Weaving through a juniper forest, we continued south towards the Little Grand Canyon. It had been a few hours since we left Salt Lake City and we now found ourselves racing the waning light, trying to make camp before sunset. Across the high desert we went, with hardly a prominent feature to indicate our arrival. Suddenly, we emerged from the trees and were greeted with by the great expanse of nothingness. The canyon sprawled out before us. At the rim, we gazed down on walls of Navajo Sandstone and the San Rafael River running thousands of feet below. The setting sun lit up the rocks in an array of pinks, yellows and oranges. As the sun dipped below the horizon, coyotes in some side canyon below yipped and howled, ushering in the night and the start of a glorious week in San Rafael Swell.
After a few days of marathon like driving, we finally made it to Utah. We visited and stayed* in the city with my brother, Marty, for a night before continuing on to wilder locales. Late Saturday afternoon we arrived for our first stop at the Little Grand Canyon (or “The Wedge”) a large canyon complex with the San Rafael River running along the canyon floor. Hanging around the canyon rim the first night we found
a gaggle of some 15 or so women dressed in costumes. We were initially concerned that we were at a party spot but they were quiet and were only there for the weekend, departing on Sunday, the following morning.
With their departure, we were largely left to ourselves for the next 3 days. Another couple, Chris and Julie, stayed in the area for some of that period. We spent a few hours talking with them about their fancy Earth Roamer, life on the road, various travels and about their simulation business. We enjoyed their company and were sorry to see them leave. Our isolation was broken up by quick visitors, who would drive up to the edge, get out and take a few pictures then leave moments later.
Each day we would venture out a different direction, exploring both ways along the rim and trying a couple ways down below in efforts to reach the canyon floor. Our camp on the rim offered us a view of nearly everything in the area. The bighorn sheep that fed on the ledge below, the expansive night sky and the ever changing light display on the rocks throughout the day.
The weather has been pleasant, an appreciable difference to what we’d be experiencing in Alaska. In Salt Lake City, my brother and others mentioned how it was much colder than usual. Like on our bike trip, we seem have a knack of arriving and travelling through cold periods. Oh well. Thankfully, Alaska has seasoned us well, making the cold relative. The days with abundant sunshine and temperatures in the upper 30s, lower 40s have us wandering around very comfortable in t-shirts**. Come nightfall and temps dropping into the teens, we bundle up once more before ultimately retreating to our bearskins, blankets and sleeping bags.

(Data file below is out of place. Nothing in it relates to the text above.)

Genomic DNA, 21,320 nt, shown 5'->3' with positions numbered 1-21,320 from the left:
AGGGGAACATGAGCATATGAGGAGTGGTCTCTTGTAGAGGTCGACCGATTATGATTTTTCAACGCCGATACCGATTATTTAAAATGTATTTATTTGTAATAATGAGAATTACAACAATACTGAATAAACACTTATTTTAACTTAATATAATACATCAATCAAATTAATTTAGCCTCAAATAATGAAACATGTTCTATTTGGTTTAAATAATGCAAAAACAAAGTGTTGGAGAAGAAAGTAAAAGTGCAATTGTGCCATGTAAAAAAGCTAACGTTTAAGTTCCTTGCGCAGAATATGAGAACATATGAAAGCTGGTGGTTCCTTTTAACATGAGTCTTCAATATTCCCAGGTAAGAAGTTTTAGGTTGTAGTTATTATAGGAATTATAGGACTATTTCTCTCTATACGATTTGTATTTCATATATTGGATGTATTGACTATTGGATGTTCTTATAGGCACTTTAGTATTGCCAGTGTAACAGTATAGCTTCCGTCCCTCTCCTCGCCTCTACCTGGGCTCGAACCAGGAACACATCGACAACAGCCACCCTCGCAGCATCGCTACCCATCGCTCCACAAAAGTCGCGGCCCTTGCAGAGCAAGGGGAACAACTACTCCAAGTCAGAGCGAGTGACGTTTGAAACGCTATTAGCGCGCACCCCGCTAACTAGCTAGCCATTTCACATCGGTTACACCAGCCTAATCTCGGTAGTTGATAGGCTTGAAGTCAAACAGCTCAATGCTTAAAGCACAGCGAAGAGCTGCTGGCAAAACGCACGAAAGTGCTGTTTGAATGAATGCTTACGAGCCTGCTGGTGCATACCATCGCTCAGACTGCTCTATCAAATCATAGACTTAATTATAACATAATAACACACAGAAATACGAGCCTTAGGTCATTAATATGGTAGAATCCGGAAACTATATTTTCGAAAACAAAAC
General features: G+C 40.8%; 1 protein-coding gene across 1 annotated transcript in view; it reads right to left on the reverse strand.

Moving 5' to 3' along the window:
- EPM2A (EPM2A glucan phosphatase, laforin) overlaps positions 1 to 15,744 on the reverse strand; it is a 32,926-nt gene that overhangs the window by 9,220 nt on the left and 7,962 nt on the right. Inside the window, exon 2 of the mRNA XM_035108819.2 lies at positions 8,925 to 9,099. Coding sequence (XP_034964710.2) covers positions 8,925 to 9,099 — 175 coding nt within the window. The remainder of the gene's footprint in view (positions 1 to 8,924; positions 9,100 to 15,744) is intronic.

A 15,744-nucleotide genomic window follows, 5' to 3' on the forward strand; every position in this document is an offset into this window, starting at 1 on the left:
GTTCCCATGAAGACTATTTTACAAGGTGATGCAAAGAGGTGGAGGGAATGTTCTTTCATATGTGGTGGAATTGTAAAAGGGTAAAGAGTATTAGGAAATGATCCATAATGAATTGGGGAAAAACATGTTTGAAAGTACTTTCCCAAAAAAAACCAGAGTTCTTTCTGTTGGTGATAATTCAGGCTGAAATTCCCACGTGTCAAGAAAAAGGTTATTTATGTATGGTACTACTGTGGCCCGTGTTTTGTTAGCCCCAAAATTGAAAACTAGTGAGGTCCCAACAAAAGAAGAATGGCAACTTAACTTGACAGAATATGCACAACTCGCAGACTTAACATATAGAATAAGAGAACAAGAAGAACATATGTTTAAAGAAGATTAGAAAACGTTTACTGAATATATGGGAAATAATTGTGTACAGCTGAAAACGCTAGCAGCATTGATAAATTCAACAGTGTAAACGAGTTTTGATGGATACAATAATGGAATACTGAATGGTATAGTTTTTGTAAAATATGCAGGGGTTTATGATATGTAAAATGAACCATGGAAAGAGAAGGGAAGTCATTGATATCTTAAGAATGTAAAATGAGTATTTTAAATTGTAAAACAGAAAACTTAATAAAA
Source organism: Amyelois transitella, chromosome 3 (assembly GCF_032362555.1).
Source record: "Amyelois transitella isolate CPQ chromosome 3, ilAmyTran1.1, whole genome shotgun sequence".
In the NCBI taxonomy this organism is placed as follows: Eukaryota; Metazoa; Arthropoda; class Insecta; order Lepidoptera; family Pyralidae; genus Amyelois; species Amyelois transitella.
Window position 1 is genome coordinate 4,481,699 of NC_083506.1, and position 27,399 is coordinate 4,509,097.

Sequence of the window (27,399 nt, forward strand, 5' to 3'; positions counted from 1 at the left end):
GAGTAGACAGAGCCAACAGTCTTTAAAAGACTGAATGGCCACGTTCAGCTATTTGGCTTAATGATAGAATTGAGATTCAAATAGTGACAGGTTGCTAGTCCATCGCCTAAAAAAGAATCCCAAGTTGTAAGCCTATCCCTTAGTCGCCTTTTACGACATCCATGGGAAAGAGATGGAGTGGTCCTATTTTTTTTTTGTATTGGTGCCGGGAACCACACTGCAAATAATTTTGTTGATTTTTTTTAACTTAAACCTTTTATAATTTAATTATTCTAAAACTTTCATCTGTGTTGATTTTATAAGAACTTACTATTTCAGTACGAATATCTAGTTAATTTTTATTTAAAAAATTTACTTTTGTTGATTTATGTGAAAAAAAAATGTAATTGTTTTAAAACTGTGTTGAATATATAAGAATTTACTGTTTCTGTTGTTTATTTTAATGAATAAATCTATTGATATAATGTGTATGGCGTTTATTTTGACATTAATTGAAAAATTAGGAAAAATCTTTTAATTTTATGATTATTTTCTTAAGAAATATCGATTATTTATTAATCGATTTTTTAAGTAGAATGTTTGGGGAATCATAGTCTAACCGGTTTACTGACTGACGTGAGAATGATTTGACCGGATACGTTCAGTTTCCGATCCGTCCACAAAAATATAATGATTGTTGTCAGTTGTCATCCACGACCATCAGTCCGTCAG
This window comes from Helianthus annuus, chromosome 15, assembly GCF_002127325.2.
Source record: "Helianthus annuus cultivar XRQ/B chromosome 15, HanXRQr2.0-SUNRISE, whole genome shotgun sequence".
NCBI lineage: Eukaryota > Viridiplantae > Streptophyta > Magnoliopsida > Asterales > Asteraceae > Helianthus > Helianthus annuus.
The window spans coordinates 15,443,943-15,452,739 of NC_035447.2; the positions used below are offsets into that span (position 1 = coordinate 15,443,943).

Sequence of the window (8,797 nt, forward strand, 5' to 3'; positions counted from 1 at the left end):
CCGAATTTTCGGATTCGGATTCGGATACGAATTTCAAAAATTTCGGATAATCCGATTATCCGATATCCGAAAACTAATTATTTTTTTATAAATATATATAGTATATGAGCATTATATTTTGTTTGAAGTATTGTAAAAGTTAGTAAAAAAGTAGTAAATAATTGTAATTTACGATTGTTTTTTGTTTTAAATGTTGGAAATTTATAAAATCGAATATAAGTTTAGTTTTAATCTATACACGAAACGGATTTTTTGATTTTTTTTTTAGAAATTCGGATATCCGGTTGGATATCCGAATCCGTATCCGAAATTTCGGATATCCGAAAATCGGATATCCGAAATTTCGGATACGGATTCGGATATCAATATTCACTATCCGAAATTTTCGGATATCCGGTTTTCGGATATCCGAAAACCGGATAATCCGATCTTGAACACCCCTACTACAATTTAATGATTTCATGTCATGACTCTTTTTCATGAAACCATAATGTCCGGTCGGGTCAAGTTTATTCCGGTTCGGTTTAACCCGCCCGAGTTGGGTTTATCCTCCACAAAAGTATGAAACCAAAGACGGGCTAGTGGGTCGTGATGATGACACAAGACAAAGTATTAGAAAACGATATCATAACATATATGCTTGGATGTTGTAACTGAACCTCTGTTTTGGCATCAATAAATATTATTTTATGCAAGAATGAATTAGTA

After a few days up high, we decided to continue on , packing up camp and moving ~7 miles down canyon and about 2000 feet lower. We drove through Buckhorn Draw, setting up camp at it’s lower terminus on the bank of the San Rafael River. There was even less traffic at this spot and the next 3 days passed in relative isolation. The draw offered us a multitude of activities for each day, walking through old Navajo Sandstone tunnels, walking up Furniture Draw and side canyons as well as checking out the ~2000 year old pictograph and petroglyph display.
One of our favorite hikes in the area was along the San Rafael river. We set out from camp thinking we’d go for a short walk and ended up further up canyon a few miles. Cattle graze the surrounding area and had trampled in a solid trail on the south side of the river. On our return, some cows were walking along some singletrack trail on cliffs above the river. We were headed the same direction, so I ran up the trail yelling out screams from Van Halens’s . Well, that scared the poop out of them and they took off the other direction. We went up the trail and around the bend. Only to find 2 cowboys on horseback with 3 dogs, trying to drive the cows further up canyon. Oops. They said nothing of it and we both continued on, they to presumably greener pastures up the canyon wash and us to our potatoes and an evening around the fire.
Din has taken well to camp life and is largely without complaint despite the relative hardships we are putting her through. She loves movement and is asleep for most of our hikes , allowing Alana and I to hike more or less as far as we would without a baby. The main lesson which we both have come to appreciate is how a child requires you to be more present in the moment. A mile from camp and the baby is hungry or has a dirty diaper? There is no just wait a little longer, which in the end is fine. So we stop, do what’s needed and continue on once more. Is there anywhere else where we really need to be?
We packed up yesterday and headed south once more. Off to Capitol Reef and Zion. Plenty more canyons, vistas and days under the endless sunshine. And perhaps more warmth.
*We’ll see if we are welcomed back. Taiga peed all over his apartment and I broke his shower faucet. All in less than 24 hrs!
**Barefoot for Alana on a couple occasions
-Lots of cows. Moo
-Great Horned Owl
-Ravens and crows
-various songbirds that I don’t know the names of
This looks a great destination, and cute baby 👶